Irma left at least 10 people dead, including four on St. Martin, four in the U.S. Virgin Islands, one on Anguilla, and one on Barbuda, officials said.

Hurricane warnings are in effect for parts of Cuba, Haiti, the Turks and Caicos Islands, and the southeastern, central and northwestern Bahamas.

The Red Cross said as many as 26 million people could be exposed to destructive winds and torrential rain just in the Dominican Republic, Haiti and Cuba.

Hurricane and storm surge warnings are also in effect for South Florida, extending from Jupiter Inlet on the east coast of the state, southward around the Florida Peninsula to Bonita Beach on the west coast.

The hurricane warning included the Florida Keys, Lake Okeechobee and Florida Bay.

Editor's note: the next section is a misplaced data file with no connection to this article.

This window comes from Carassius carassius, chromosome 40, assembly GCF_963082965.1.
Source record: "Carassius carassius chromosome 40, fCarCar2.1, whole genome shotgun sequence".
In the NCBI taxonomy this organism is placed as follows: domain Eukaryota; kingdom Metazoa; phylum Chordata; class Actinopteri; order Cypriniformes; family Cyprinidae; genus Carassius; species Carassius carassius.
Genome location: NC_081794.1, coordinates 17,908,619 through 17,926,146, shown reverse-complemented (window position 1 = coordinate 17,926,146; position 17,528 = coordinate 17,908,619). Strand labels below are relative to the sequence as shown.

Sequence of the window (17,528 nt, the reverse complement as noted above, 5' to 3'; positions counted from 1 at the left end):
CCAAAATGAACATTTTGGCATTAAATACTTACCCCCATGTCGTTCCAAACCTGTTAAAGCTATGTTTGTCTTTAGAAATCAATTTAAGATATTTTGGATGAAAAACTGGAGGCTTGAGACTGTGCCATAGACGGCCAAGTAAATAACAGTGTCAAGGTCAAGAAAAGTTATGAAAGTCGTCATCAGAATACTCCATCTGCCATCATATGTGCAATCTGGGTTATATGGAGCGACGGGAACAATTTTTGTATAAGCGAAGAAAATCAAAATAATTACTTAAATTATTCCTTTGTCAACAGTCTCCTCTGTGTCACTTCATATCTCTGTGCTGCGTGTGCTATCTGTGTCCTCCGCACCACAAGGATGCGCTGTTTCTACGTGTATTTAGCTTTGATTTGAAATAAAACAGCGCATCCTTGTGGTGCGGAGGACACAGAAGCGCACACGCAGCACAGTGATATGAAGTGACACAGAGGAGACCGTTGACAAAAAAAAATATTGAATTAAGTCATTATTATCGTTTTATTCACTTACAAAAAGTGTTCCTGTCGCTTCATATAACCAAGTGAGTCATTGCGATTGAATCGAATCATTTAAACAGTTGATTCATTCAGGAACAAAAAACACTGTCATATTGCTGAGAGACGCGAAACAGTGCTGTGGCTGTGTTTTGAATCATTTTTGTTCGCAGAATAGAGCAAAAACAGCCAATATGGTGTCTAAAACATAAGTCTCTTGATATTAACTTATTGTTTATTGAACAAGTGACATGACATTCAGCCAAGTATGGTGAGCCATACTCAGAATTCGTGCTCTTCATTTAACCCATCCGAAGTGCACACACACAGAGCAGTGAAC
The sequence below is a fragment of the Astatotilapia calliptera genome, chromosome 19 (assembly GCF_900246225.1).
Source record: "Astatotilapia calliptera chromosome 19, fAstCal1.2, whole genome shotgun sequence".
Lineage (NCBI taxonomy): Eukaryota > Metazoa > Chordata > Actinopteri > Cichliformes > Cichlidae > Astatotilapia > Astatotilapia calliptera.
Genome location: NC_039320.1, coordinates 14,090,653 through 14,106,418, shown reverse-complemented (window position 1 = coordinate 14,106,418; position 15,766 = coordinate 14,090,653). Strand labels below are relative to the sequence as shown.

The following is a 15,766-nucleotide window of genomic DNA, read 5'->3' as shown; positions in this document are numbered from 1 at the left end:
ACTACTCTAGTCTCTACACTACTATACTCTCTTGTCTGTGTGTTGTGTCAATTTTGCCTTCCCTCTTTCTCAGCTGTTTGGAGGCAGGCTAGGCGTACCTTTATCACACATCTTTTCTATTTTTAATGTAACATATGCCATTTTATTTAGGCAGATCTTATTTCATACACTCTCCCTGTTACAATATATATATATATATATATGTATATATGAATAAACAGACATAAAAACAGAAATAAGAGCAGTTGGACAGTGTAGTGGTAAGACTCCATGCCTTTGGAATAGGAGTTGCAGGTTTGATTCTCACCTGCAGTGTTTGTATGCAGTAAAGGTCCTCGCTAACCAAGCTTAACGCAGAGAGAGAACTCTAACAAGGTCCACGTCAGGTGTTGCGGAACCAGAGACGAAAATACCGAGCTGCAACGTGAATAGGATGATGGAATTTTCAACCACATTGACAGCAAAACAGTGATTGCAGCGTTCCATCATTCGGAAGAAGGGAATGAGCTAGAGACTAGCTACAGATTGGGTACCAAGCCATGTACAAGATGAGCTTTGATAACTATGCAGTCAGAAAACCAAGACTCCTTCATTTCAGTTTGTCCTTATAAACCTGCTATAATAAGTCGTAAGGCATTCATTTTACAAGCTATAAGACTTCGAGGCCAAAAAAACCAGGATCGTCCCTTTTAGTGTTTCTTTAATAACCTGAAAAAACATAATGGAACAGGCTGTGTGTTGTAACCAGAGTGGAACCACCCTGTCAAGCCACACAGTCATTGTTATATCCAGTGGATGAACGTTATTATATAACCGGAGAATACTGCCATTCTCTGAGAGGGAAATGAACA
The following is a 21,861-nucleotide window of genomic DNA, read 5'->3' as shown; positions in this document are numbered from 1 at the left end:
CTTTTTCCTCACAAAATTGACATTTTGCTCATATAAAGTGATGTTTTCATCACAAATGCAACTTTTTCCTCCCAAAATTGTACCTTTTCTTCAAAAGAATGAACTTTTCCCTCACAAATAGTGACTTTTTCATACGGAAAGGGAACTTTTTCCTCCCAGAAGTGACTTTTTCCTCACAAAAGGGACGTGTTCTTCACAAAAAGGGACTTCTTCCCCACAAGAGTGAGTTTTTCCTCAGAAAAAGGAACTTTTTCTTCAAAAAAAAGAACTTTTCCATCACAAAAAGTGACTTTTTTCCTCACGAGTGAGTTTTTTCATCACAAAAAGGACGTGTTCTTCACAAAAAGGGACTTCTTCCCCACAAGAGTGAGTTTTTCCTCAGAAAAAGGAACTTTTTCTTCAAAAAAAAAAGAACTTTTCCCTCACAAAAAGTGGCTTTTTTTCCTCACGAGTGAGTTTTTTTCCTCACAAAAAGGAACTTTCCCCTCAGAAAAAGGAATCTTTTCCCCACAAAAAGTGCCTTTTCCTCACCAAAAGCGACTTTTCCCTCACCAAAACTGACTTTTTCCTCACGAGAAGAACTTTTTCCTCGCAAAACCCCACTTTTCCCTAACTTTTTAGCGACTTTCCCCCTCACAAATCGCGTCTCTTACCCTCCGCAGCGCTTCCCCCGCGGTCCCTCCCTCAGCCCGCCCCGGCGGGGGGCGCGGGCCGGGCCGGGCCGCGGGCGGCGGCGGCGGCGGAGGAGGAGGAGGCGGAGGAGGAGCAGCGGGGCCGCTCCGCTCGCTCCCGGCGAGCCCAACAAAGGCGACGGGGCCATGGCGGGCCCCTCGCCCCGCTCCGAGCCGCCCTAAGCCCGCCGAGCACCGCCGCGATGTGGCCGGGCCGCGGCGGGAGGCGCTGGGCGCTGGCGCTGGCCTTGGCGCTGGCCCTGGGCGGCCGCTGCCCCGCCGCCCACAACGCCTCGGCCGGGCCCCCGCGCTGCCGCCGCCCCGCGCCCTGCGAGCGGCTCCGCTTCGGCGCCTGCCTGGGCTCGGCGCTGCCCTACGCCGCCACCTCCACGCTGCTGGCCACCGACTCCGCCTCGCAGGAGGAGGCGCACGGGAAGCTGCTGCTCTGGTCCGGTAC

The Bahamas, a nation of about 390,000, ordered evacuations ahead of Irma's arrival for six southern islands -- Mayaguana, Inagua, Crooked Island, Acklins, Long Cay and Ragged Island.

"This is the largest such evacuation in the history of the country," Prime Minister Hubert Minnis said.

Irma, which at its peak sustained maximum wind speeds of 180 mph for longer than any storm ever recorded in the Atlantic basin, brought heavy rain and powerful winds overnight to the low-lying Turks and Caicos Islands.

Residents of the islands, a British overseas territory with a population of about 35,000, were told to stay put.

"Fifteen roofs have come off and there's damage to part of the roof of the hospital," Gov. John Freeman said.

He said there was "quite a bit of damage" in the capital island of Grand Turk.

The U.K. Foreign Office said officials on the islands were working intensively on disaster preparedness and response.

In Puerto Rico, about 56,680 customers were without water, with the island's northeast hit the hardest, according to Jesus Poupart of the emergency operations center.

Irma is expected to bring massive rainfall, which could cause flash floods and mudslides in parts of Puerto Rico, the Virgin Islands, Dominican Republic, Haiti, Turks and Caicos islands, the Bahamas and Cuba, as well as the U.S.